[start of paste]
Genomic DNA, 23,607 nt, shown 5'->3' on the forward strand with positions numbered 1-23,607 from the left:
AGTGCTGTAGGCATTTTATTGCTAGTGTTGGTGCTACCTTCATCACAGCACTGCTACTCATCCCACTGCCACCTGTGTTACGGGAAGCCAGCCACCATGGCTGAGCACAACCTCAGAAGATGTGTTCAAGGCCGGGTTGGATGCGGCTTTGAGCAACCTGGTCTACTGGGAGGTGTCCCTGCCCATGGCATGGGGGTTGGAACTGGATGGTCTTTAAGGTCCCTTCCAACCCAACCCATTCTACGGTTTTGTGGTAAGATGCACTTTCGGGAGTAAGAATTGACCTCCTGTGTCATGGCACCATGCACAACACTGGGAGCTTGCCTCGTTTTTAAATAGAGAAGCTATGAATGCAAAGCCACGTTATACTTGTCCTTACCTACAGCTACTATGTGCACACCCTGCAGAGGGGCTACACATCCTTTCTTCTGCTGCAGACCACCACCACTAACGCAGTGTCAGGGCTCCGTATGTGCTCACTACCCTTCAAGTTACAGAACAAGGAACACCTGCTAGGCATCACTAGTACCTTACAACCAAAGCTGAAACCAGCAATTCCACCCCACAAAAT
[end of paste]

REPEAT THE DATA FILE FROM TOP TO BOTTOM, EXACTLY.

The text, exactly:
Genomic DNA, 23,607 nt, shown 5'->3' on the forward strand with positions numbered 1-23,607 from the left:
AGTGCTGTAGGCATTTTATTGCTAGTGTTGGTGCTACCTTCATCACAGCACTGCTACTCATCCCACTGCCACCTGTGTTACGGGAAGCCAGCCACCATGGCTGAGCACAACCTCAGAAGATGTGTTCAAGGCCGGGTTGGATGCGGCTTTGAGCAACCTGGTCTACTGGGAGGTGTCCCTGCCCATGGCATGGGGGTTGGAACTGGATGGTCTTTAAGGTCCCTTCCAACCCAACCCATTCTACGGTTTTGTGGTAAGATGCACTTTCGGGAGTAAGAATTGACCTCCTGTGTCATGGCACCATGCACAACACTGGGAGCTTGCCTCGTTTTTAAATAGAGAAGCTATGAATGCAAAGCCACGTTATACTTGTCCTTACCTACAGCTACTATGTGCACACCCTGCAGAGGGGCTACACATCCTTTCTTCTGCTGCAGACCACCACCACTAACGCAGTGTCAGGGCTCCGTATGTGCTCACTACCCTTCAAGTTACAGAACAAGGAACACCTGCTAGGCATCACTAGTACCTTACAACCAAAGCTGAAACCAGCAATTCCACCCCACAAAAT